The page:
With its now open and public oppositional stance in matters of belief and church policy, the BK attracted additional support. In some important localities, such as Frankfurt/Main, it drew 12,000 people to a show of solidarity in 1935, and in that region it enlisted a majority of the clergy. In Westphalia, ninety per cent of the active Protestants, some half a million people, held membership cards in the PEL. New parishes affiliated with the BK formed in many parts of the country.
With its new strength in 1935, the BK won the reinstatement of a few of the ousted church dignitaries, and more importantly, it isolated and discredited the Deutsche Christen in public opinion and forced the regime to change tactics. Instead of trying to take over the church by frontal assault, the Nazi regime now sought, for a period, to reconcile the BK with the Nazi-dominated official church.
This new tactic lasted until June 1936, when Niemöller on behalf of the BK addressed a memorandum to Hitler, politely but firmly denouncing the regime’s anti-Christian and anti-Semitic tendencies and deploring the concentration camps and the abuses of the secret police as un-Christian.
Now the glove came off. The regime responded by arresting more than 700 BK-affiliated clergy, murdering many of them, confiscating BK funds, and prohibiting the BK from accepting offerings at its services. Subsequent Nazi decrees in the following years prohibited the BK from teaching, holding examinations, or ordaining clergy. In effect, the BK was driven underground.
Despite the repression, parts of the BK continued to function. Its national and some regional councils continued to meet in secret. BK parishes met in banquet rooms of restaurants, and when this was outlawed, in factory halls, warehouses, barns, private houses, or in open fields. It maintained an underground seminary, administered underground theological exams, and held underground ordinations, such as my father’s in March 1941. Newly-ordained BK pastors could not draw salaries as civil servants as the legal clergy did, but subsisted by passing the hat and by donations for performing baptisms and funerals. (This was my father’s situation as vicar in Essen-Werden in 1940-41.)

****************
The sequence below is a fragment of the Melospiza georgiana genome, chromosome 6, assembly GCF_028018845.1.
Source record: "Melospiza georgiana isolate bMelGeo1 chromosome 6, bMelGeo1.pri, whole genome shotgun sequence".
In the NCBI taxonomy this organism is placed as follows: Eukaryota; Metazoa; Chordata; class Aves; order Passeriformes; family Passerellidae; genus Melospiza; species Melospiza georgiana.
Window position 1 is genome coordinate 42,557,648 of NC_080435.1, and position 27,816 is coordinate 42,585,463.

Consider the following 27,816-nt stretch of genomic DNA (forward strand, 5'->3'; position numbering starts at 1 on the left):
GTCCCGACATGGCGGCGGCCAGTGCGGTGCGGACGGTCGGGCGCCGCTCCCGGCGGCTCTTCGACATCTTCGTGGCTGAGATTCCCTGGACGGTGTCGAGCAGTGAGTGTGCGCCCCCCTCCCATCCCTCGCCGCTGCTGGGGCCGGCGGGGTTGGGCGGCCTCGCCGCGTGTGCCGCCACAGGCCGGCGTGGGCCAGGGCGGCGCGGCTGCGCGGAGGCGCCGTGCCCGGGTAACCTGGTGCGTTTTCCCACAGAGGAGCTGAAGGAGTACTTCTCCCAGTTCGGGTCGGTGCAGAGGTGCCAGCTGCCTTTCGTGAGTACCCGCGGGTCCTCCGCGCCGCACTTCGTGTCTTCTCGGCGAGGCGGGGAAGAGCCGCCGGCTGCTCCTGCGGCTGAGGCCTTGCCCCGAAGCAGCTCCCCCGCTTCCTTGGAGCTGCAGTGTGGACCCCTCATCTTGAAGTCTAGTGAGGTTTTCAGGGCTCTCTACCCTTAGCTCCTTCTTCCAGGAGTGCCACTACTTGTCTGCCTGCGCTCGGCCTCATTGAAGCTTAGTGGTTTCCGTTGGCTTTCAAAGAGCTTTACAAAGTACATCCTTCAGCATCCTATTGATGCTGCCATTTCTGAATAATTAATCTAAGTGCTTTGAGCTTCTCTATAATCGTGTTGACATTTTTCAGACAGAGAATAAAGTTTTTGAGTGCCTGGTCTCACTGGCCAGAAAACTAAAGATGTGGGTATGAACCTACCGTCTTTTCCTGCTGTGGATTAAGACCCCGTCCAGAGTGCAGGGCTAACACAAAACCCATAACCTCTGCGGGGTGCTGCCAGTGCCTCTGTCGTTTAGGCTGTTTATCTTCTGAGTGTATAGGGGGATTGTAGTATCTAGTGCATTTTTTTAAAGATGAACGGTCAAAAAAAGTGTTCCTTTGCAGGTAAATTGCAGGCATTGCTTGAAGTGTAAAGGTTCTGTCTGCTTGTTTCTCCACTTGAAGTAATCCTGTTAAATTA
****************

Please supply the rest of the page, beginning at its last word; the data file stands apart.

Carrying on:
A number of individuals within the BK made notable efforts in opposition to the regime and in assistance to victims of persecution.
Among them was Heinrich Grüber, who in late 1938 founded the “Büro Grüber” in Berlin which assisted Jews, particularly Jews who had converted to Christianity, in hiding or escaping from Germany. 
Elisabeth Schmitz wrote a courageous memorandum calling on the BK to rise to the defense of Jewish people against Nazi persecution.
Individual parishes passed the hat to support Jewish individuals in hiding. BK members helped to forge residence passes, Aryan certificates, ration cards and other documents necessary for survival.
There were numerous individual acts of assistance and solidarity.
Countless members of the BK were punitively drafted, arrested, sent to concentration camps, and murdered. Niemöller, Bonhoeffer, and Grüber, among other leading figures, were sent to concentration camps. Bonhoeffer was executed there shortly before the end of the war. Niemöller and Grüber survived.
The Myth of the BK
The Allied authorities at war’s end declared the BK an “active anti-fascist resistance movement,” and from that seed was born the postwar myth of the BK.